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The lead vaccine transfer order was not based on science, court records show

Canada’s COVID-19 vaccine mandate, which prevented travelers from leaving the country or using planes if they were not fully vaccinated, was not based on any specific scientific evidence, according to court filings.

Court documents unsealed in July show that Transport Canada was trying to justify the vaccine mandate in internal communications just days before it took effect, according COMMON SENSE. The documents also reportedly revealed that no one in Transport Canada’s COVID recovery unit had formal training in epidemiology or public health.

The head of the COVID recovery team, Jennifer Little, graduated with a BA in Literature from the University of Toronto. He testified that there were 20 members on the team that created the mandate, and only one of them had a background working in public health in any capacity, according to Common Sense.

In October 2021, Public Health Canada and Transport Canada officials exchanged emails about the rationale for ordering the vaccine. Aaron McCrorie, deputy deputy minister of safety and security in Canada, asked Dawn Lumley-Myllari, a public health official, for guidance on the rationale for the vaccine mandate, according to Common Sense.

“To the extent that there are updated data or there is clearer evidence of the safety benefit of vaccination for users or other stakeholders of the transportation system, it would be helpful to help Transport Canada support its measures,” McCrorie reportedly asked .

Two days before Oct. 30, when the order went into effect, Lumley-Myllari responded with a list of the benefits of the COVID-19 vaccine, without specifying why a public transportation order was needed, according to Common Sense. . (RELATED: Justin Trudeau faces backlash after using authoritarian tactics against protesting truckers)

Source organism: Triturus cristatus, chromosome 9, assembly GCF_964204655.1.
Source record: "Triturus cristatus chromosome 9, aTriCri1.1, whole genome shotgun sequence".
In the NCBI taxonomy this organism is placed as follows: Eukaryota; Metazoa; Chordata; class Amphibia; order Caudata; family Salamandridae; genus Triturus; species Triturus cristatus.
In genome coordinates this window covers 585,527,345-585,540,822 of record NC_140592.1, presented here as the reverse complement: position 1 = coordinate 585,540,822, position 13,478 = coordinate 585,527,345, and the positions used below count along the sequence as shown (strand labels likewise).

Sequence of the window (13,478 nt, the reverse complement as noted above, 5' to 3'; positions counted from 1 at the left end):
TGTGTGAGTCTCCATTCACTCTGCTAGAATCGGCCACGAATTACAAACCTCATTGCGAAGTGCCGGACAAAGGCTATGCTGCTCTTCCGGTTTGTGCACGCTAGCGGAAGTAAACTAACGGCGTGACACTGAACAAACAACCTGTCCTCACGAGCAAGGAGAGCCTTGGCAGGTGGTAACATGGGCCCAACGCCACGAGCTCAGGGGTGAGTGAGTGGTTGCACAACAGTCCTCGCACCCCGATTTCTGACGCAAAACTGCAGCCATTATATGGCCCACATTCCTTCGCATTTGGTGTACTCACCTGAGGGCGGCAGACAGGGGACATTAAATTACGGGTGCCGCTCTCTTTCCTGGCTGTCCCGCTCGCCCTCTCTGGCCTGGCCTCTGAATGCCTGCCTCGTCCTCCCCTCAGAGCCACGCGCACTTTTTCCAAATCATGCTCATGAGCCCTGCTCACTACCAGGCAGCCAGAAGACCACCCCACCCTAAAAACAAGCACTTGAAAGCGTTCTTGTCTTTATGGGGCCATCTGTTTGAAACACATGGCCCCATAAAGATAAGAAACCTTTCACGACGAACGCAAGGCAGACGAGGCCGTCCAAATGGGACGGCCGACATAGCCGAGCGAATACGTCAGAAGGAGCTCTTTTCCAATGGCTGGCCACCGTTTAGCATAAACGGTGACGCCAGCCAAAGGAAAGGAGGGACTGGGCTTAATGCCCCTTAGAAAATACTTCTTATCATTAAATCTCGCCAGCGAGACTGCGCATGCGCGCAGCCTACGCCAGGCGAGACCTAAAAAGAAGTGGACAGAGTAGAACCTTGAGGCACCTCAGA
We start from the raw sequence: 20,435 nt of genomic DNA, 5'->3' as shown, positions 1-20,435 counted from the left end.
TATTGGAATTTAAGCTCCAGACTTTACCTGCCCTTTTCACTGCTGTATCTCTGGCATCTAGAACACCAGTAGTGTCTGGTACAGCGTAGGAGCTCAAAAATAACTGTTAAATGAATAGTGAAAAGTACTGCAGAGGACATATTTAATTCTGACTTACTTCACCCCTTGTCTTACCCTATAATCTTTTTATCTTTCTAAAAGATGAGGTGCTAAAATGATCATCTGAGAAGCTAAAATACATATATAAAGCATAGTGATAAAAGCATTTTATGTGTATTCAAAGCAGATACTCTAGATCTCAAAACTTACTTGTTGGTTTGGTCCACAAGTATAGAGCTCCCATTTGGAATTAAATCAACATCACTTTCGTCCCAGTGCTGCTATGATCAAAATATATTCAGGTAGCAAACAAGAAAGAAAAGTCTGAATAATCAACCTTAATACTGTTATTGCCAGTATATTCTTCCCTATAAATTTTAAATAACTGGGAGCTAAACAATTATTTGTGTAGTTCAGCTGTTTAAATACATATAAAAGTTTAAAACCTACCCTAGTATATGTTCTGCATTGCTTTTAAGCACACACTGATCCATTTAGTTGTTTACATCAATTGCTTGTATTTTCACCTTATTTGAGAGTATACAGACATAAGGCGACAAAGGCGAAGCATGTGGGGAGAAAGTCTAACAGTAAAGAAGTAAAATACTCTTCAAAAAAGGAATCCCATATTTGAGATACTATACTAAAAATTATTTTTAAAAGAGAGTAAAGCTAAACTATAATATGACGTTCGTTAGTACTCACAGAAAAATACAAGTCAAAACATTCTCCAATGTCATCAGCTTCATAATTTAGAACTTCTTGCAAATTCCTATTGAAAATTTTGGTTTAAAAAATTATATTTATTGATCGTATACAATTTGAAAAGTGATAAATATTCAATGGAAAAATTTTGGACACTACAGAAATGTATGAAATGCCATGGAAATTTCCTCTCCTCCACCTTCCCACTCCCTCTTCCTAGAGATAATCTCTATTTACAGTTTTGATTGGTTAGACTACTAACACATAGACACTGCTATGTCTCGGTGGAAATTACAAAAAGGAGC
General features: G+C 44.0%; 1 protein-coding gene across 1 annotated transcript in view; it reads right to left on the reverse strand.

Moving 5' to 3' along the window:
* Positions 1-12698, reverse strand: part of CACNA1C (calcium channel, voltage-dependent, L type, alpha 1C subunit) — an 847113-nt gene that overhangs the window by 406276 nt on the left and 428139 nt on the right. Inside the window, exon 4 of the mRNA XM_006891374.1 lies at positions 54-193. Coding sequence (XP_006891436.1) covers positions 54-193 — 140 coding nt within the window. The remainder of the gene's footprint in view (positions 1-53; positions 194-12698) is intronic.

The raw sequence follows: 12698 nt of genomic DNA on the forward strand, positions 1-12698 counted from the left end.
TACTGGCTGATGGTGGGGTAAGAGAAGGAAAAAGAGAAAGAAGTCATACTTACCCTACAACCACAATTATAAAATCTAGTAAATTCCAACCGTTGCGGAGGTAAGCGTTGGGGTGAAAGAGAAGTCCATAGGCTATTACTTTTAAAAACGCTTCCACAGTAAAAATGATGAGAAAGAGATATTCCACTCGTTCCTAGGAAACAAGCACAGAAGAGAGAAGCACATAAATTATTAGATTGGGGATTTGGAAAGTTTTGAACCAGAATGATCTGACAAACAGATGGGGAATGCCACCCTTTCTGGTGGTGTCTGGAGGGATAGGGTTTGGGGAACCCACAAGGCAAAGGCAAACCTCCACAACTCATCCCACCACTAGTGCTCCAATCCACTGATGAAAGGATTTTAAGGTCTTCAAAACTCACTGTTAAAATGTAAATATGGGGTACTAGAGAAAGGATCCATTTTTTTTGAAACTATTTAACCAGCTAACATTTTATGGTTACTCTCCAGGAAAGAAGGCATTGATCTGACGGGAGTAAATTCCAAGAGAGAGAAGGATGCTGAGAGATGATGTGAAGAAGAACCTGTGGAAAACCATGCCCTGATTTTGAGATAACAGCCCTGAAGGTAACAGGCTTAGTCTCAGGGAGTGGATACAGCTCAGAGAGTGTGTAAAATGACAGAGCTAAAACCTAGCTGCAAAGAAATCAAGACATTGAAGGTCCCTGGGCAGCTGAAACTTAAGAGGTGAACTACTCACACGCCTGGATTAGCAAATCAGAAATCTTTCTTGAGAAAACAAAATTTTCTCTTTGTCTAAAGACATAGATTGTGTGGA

Little reportedly declined to share who had directed Transport Canada to implement a vaccine mandate from higher levels of the Government of Canada, citing “cabinet confidence.” That term suggests someone from Prime Minister Justin Trudeau’s cabinet, possibly even Trudeau himself, was involved in the decision-making process, the paper continued.

Shaun Rickard and Karl Harrison, the two plaintiffs in the ongoing case, sued Transport Canada last year. When Canada lifted its mandate in June 2022, the government reportedly tried to dismiss the case. The plaintiffs’ attorney responded by filing an additional motion for damages so the court documents could be unsealed for transparency purposes, Common Sense noted. Rickard and Harrison were reportedly not interested in financial gain.

“The Trudeau government has claimed to be following the Science on COVID, but that science is strangely different than it is anywhere else,” Queen’s University law professor Bruce Pardee told Common Sense.

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